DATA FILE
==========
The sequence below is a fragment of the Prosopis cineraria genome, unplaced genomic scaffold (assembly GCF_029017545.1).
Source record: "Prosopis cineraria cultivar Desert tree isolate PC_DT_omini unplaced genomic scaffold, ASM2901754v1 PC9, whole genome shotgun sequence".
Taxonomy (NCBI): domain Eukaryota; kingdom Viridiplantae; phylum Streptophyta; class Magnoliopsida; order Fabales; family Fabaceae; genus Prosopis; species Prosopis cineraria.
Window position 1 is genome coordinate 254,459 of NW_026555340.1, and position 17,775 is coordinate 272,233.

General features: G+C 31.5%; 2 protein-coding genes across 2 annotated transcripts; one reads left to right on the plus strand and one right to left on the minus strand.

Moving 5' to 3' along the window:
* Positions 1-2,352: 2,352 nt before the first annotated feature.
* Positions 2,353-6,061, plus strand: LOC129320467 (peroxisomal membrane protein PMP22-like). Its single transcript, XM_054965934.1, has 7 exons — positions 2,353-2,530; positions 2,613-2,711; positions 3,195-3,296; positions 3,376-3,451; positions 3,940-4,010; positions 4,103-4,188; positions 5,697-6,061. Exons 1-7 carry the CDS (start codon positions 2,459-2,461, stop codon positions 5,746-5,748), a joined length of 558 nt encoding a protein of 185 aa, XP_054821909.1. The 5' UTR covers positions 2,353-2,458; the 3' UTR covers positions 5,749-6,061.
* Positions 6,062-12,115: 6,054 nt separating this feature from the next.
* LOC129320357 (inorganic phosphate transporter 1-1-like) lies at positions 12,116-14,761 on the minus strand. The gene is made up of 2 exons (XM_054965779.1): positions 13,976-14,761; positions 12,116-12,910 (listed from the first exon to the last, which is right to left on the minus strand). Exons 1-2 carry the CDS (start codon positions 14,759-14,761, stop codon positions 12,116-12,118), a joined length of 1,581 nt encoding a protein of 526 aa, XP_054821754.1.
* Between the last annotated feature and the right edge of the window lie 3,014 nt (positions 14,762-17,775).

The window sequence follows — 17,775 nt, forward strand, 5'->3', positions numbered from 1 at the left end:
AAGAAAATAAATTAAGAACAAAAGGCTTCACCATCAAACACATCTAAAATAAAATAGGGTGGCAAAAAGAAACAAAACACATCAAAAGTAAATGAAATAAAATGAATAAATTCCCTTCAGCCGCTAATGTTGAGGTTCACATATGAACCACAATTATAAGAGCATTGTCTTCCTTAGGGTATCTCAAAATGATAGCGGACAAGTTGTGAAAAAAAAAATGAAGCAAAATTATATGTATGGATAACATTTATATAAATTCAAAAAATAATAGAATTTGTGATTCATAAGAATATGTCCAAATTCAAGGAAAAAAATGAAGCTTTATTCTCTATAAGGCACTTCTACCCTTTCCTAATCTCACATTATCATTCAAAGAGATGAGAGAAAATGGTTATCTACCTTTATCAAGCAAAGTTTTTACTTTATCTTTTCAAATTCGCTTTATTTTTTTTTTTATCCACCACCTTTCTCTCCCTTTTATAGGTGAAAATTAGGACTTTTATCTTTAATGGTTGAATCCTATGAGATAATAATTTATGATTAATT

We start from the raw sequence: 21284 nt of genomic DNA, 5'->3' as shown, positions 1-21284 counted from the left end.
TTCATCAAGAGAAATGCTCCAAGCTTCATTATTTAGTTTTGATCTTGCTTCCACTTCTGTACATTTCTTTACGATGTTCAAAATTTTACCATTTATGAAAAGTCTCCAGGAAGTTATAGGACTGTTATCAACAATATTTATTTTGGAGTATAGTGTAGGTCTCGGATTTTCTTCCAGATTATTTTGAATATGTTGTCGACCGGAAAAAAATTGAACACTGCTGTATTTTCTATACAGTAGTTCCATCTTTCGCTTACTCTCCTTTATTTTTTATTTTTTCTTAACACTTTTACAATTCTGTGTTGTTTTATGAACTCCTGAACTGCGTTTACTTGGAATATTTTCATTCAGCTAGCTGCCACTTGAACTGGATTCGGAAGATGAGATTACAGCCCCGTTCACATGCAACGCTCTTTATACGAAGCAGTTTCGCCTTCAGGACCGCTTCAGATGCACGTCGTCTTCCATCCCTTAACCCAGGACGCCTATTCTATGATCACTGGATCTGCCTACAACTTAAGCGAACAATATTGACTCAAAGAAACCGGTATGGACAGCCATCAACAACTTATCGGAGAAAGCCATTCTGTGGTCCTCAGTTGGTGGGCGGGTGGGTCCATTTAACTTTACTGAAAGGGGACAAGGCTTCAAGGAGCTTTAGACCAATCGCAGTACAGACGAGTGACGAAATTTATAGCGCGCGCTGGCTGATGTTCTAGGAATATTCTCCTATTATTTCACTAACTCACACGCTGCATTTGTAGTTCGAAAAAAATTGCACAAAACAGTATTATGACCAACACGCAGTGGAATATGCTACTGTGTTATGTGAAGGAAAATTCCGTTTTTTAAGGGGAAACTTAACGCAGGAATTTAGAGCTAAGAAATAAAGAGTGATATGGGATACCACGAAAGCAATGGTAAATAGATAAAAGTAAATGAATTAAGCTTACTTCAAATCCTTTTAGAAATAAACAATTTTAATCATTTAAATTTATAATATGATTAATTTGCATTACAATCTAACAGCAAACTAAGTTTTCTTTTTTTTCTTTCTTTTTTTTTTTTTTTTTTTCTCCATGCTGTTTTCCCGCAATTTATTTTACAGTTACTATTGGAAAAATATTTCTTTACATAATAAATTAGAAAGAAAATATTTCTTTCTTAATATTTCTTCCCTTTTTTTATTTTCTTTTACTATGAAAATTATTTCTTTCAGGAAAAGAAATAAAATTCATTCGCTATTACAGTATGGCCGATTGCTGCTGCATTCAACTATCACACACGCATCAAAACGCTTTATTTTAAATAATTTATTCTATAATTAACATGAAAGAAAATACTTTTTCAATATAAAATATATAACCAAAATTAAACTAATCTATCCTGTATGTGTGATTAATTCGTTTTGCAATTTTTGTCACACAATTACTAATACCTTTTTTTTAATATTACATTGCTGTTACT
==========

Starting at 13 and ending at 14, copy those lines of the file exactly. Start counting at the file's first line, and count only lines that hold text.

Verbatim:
AAGAAAATAAATTAAGAACAAAAGGCTTCACCATCAAACACATCTAAAATAAAATAGGGTGGCAAAAAGAAACAAAACACATCAAAAGTAAATGAAATAAAATGAATAAATTCCCTTCAGCCGCTAATGTTGAGGTTCACATATGAACCACAATTATAAGAGCATTGTCTTCCTTAGGGTATCTCAAAATGATAGCGGACAAGTTGTGAAAAAAAAAATGAAGCAAAATTATATGTATGGATAACATTTATATAAATTCAAAAAATAATAGAATTTGTGATTCATAAGAATATGTCCAAATTCAAGGAAAAAAATGAAGCTTTATTCTCTATAAGGCACTTCTACCCTTTCCTAATCTCACATTATCATTCAAAGAGATGAGAGAAAATGGTTATCTACCTTTATCAAGCAAAGTTTTTACTTTATCTTTTCAAATTCGCTTTATTTTTTTTTTTATCCACCACCTTTCTCTCCCTTTTATAGGTGAAAATTAGGACTTTTATCTTTAATGGTTGAATCCTATGAGATAATAATTTATGATTAATT

We start from the raw sequence: 21284 nt of genomic DNA, 5'->3' as shown, positions 1-21284 counted from the left end.